Those strong results prompted Honeywell to increase its full-fiscal 2021 guidance for sales, adjusted earnings per share, and free cash flow for the second time this year. That confidence stems from growth areas like Honeywell Forge, the company's software business aimed at improving sustainability and energy optimization in projects such as commercial buildings.
The company also is looking to develop SAFs in its aerospace segment. In September, it announced a joint investment with United Airline Holdings to produce SAF at scale from biomass materials, using Honeywell's Ecofining process, which converts non-edible natural oils and animal fats to green fuel.
With its business touching so many aspects of industry and manufacturing, an investment in Honeywell is an investment in infrastructure. With shares nearly flat year to date and paying a dividend yielding above 1.7%, now is a good time for long-term investors to consider adding the stock as a core holding.
2. Nucor: A far-reaching steel supplier
As North America's largest steel and steel products company, Nucor (NUE -0.52%) is at the forefront of any conversation related to infrastructure projects. The company's products are crucial for the construction of roads, bridges, and buildings; automotive and heavy-duty vehicle manufacturing; and residential uses such as appliances, and heating, ventilation, and air-conditioning (HVAC).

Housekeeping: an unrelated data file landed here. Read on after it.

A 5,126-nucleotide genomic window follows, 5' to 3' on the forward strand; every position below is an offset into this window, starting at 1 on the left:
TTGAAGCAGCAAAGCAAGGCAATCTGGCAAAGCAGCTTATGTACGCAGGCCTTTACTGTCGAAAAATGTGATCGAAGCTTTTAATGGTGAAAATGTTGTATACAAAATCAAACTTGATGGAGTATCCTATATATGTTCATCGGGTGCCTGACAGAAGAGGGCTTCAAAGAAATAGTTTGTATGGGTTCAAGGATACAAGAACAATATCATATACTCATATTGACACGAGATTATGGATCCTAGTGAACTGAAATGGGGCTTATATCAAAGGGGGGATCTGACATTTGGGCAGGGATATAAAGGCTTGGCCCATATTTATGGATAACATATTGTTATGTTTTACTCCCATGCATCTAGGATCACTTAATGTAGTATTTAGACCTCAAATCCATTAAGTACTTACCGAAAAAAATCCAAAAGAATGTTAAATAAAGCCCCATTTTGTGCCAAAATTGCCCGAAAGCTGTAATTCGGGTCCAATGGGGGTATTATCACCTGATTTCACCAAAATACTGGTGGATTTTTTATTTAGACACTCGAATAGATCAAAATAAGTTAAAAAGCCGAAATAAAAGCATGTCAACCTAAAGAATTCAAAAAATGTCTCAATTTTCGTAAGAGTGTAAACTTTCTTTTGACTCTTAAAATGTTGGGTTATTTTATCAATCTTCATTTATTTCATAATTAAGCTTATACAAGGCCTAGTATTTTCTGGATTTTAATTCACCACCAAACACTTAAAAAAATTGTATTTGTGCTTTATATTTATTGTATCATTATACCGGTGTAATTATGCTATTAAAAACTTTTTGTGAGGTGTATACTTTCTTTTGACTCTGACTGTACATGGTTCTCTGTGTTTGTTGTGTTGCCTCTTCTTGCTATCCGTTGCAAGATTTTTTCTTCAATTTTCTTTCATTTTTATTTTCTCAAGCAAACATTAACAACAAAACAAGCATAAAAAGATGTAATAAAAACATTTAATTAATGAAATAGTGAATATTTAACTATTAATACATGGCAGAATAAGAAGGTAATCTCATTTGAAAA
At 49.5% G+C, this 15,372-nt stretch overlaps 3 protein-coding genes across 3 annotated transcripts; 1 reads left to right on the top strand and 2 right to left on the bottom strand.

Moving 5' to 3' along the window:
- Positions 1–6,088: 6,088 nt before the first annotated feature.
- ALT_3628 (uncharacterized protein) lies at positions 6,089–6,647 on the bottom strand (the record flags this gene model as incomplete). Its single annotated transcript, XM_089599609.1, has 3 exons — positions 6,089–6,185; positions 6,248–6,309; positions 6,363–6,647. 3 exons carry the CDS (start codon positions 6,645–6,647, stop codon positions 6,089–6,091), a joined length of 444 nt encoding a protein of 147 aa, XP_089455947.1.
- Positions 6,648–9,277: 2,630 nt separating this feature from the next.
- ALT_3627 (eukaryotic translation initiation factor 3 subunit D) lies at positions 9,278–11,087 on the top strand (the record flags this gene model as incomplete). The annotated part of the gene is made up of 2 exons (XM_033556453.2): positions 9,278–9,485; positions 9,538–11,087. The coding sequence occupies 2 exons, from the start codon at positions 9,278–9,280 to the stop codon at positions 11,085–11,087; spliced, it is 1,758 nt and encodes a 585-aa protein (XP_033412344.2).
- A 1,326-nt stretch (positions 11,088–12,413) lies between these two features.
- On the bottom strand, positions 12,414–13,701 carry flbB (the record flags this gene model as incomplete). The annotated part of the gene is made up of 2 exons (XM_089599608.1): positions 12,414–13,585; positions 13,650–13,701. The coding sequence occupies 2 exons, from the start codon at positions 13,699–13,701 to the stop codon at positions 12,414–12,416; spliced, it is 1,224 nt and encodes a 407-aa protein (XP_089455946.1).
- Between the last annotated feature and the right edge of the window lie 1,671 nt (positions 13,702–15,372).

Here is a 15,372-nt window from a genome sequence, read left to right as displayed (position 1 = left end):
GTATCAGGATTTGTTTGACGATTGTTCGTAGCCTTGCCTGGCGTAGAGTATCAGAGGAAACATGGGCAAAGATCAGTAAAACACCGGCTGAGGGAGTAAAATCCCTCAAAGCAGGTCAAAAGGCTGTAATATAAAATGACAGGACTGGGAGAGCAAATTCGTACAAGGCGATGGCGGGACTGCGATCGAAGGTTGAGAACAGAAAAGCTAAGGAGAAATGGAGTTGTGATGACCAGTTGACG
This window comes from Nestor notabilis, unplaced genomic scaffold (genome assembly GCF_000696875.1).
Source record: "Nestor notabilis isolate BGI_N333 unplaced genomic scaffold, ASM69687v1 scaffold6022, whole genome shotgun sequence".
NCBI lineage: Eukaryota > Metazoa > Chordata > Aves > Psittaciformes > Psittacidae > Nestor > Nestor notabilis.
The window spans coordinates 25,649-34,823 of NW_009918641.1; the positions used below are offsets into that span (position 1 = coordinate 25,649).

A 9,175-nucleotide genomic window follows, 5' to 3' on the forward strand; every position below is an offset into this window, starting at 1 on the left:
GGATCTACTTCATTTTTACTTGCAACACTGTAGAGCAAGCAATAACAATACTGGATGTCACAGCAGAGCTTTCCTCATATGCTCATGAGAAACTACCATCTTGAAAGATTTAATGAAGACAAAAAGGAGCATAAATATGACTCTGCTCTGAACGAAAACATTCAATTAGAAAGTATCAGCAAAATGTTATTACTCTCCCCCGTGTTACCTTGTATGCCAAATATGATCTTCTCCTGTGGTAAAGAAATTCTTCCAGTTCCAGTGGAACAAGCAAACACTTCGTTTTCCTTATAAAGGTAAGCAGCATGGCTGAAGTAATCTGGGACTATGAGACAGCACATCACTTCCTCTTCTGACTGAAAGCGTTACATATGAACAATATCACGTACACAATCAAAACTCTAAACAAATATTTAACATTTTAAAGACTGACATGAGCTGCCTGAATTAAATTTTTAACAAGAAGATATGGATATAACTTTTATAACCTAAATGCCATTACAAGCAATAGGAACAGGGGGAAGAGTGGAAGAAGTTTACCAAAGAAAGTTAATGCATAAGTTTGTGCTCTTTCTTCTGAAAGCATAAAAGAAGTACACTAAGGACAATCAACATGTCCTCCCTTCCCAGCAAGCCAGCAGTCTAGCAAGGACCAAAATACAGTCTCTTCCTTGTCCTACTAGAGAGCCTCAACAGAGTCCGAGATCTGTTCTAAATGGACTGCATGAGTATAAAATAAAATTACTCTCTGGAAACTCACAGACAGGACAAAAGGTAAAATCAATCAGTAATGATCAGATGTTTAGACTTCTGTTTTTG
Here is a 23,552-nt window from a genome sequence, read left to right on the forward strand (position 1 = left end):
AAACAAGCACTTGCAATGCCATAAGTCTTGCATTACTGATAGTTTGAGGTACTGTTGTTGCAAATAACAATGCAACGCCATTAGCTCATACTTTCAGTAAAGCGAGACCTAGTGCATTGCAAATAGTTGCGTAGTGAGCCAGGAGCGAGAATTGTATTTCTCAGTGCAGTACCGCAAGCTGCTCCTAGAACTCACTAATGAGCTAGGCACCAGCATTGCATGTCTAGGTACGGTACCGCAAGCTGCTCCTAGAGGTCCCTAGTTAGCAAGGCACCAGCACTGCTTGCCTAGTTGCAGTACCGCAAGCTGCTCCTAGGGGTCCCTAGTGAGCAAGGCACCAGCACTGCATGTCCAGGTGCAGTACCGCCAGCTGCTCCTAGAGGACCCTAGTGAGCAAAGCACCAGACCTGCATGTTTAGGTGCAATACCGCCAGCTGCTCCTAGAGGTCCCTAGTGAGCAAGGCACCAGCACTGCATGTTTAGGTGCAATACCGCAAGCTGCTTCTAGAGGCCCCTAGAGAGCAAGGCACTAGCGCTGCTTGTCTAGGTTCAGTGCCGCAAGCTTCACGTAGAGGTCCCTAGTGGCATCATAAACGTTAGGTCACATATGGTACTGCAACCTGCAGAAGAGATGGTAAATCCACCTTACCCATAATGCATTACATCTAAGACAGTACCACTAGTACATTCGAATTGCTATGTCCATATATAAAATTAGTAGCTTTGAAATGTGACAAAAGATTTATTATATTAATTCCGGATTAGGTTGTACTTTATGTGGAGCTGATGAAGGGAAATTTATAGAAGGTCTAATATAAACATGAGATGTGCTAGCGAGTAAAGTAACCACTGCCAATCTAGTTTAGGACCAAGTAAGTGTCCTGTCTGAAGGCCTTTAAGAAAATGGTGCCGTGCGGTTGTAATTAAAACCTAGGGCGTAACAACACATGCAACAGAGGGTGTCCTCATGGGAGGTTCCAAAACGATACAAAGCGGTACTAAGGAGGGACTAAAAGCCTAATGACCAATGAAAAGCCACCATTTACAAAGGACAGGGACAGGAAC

Even without additional infrastructure spending, Nucor keeps setting new earnings records. The company expects its third-quarter earnings report on Oct. 21 to include the third sequential quarterly record. It sees growth continuing as well. In its third-quarter guidance, it said, "Our internal business units' forecasts suggest that our fourth quarter of 2021 results are likely to continue the trend of exceptional performance we have seen so far this year." The likely results will be fiscal-year earnings that surpass the previous record year by more than 200%.